In state capitals, the excess mortality was proportionally even greater. In the period between EW 12 and 23, there were 40,333 more deaths in Brazilian state capitals than expected for the period, which corresponds to an excess of 48% of deaths (Graph 3). Although other state capitals also have a higher number of deaths than expected for the period investigated, eight Brazilian state capitals represent most of the total excess of deaths in the country: Rio de Janeiro and São Paulo state capitals (Southeast region), Fortaleza, São Luís, Recife and Salvador (Northeast region), and Manaus and Belém (North region) (Annexes, Graph 10).
Deaths of people under 60 increased by 48% in Brazil’s state capitals
In the last 5 years, an average of 74% (4,198,701 / 5,690,917) of deaths due to natural causes in the country occurred among those aged 60 or over (60+). As expected, most of the deaths that occurred in 2020 are concentrated in this age group. In the period from EW 12 to 23, there were 44,546 (21%) more deaths than expected for the period among the elderly. However, there was also a significant excess of deaths among people under 60 years old in the current year, proportionally equal to or even greater than among the elderly in some places, registering 26% (17,943) of deaths above the expected toll in this age group (Graph 6). In the same period from EW 12 to 23, in the state capitals of the country, where excess mortality was highest, there were 48% (29,502) more deaths than expected among the elderly. An equal level of excess mortality was observed among those under 60 years of age, 48% (10,831) higher than expected (Graph 7).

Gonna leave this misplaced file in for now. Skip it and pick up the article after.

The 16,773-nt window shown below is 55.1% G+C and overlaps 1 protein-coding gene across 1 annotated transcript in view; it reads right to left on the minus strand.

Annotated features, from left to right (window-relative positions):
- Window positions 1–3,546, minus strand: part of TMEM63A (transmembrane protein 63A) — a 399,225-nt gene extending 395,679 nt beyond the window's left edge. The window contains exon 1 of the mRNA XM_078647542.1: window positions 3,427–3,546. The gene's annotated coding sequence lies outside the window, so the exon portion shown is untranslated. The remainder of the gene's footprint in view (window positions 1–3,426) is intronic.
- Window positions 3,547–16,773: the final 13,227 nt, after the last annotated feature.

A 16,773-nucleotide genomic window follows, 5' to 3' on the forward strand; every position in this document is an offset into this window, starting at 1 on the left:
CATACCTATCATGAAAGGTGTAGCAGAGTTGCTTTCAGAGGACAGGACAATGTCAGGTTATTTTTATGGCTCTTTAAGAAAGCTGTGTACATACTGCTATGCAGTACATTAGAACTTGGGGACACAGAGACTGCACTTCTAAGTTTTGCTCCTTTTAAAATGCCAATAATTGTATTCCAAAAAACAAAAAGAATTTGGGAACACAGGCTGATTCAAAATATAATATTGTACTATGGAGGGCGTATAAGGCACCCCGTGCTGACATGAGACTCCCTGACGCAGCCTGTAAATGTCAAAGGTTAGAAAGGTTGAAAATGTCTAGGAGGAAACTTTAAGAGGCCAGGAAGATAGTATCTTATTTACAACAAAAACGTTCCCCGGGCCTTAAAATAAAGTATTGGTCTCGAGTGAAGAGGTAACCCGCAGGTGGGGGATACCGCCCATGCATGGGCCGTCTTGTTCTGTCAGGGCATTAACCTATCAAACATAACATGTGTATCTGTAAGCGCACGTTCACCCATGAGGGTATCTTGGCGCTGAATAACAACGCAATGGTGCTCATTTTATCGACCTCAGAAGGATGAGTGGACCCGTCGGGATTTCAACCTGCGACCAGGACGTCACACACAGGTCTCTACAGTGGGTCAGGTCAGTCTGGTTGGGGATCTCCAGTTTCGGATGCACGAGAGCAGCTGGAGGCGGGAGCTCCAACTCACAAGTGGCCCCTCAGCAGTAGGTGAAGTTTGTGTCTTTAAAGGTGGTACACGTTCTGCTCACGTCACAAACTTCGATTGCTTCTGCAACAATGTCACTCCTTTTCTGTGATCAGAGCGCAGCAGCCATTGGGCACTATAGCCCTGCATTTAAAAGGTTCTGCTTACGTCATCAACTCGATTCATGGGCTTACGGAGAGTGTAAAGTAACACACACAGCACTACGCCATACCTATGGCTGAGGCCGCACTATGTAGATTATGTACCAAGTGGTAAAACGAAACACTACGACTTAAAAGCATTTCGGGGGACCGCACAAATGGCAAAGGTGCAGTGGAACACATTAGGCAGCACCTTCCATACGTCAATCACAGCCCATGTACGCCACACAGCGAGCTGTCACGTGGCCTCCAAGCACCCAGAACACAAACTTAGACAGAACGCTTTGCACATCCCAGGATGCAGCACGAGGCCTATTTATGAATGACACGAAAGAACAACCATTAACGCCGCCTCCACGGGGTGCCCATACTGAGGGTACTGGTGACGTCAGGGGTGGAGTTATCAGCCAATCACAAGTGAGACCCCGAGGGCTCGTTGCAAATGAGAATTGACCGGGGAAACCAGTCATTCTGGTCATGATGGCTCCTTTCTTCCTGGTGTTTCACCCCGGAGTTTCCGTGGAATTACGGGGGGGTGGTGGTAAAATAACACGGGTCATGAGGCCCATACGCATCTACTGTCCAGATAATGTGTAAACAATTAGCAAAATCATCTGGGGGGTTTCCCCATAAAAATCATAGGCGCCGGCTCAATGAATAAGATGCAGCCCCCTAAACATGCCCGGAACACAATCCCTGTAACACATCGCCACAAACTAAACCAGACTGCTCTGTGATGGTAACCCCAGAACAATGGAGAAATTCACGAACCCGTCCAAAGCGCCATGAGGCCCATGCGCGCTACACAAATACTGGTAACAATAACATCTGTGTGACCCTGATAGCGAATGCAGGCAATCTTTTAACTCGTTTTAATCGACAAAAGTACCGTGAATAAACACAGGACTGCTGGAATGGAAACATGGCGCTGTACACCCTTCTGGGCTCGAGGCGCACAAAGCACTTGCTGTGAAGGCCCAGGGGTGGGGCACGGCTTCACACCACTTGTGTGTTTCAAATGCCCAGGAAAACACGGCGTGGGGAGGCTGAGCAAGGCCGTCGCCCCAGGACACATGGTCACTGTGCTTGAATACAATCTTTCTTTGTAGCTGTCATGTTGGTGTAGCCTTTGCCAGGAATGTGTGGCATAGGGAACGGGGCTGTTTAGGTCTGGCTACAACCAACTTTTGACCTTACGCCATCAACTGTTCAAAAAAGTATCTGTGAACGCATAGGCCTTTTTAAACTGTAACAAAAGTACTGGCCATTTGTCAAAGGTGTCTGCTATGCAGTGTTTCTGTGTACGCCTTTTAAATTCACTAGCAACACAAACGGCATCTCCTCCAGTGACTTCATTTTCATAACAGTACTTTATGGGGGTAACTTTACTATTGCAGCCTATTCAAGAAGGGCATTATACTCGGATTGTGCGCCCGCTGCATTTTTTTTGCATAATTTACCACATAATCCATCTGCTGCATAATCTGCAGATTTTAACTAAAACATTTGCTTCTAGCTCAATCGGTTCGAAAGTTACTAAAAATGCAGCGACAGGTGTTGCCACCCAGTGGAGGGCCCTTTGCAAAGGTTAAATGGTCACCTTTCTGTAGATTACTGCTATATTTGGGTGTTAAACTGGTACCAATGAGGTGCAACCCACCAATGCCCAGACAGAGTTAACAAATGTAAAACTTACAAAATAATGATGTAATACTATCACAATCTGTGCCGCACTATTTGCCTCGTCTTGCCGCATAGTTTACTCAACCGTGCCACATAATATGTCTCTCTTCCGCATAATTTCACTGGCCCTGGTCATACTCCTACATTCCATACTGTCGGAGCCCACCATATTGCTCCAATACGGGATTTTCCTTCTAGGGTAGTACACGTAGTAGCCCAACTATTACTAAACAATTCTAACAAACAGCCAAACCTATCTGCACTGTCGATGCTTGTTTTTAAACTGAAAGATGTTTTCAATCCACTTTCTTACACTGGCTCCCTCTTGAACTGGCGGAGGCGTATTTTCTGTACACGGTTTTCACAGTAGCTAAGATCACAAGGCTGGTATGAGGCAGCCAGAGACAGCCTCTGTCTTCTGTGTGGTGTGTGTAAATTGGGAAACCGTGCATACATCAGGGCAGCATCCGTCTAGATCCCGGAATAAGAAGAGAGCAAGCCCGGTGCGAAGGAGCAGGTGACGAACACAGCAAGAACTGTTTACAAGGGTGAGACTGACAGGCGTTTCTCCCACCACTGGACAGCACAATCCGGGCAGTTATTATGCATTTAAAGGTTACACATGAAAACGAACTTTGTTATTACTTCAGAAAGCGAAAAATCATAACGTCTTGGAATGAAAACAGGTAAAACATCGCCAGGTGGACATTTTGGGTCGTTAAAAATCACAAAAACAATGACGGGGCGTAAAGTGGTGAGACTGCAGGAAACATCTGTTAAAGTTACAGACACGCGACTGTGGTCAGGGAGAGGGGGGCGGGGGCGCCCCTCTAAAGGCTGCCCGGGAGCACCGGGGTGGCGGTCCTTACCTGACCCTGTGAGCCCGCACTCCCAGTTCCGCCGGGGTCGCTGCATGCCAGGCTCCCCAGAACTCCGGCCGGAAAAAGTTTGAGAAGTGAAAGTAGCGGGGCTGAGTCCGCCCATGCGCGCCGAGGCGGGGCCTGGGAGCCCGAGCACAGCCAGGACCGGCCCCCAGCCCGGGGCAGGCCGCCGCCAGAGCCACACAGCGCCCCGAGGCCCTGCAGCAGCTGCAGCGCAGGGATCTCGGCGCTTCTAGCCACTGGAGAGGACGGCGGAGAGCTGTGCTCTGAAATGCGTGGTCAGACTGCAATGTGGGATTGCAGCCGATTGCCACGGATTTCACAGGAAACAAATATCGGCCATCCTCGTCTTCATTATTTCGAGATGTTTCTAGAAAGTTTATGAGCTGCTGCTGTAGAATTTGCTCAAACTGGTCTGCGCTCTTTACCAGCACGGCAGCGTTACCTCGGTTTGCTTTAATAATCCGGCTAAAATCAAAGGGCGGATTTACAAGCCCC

56% more men are dying in Brazil’s state capitals
From 2015 to 2019, an average of 52% (2,967,917 / 5,690,917) of deaths due to natural causes in Brazil were men. The excess mortality observed in 2020 was also greater among men: 26% (38,078) above expectations in the period from EW 12 to 23, while among women this number was 18% (24,412) for the same period (Graph 4). In Brazil’s state capitals, where excess mortality was considerably higher, the excess of deaths in males and females, in the same period was 56% (23,488) and 39% (16,846), respectively (Graph 5).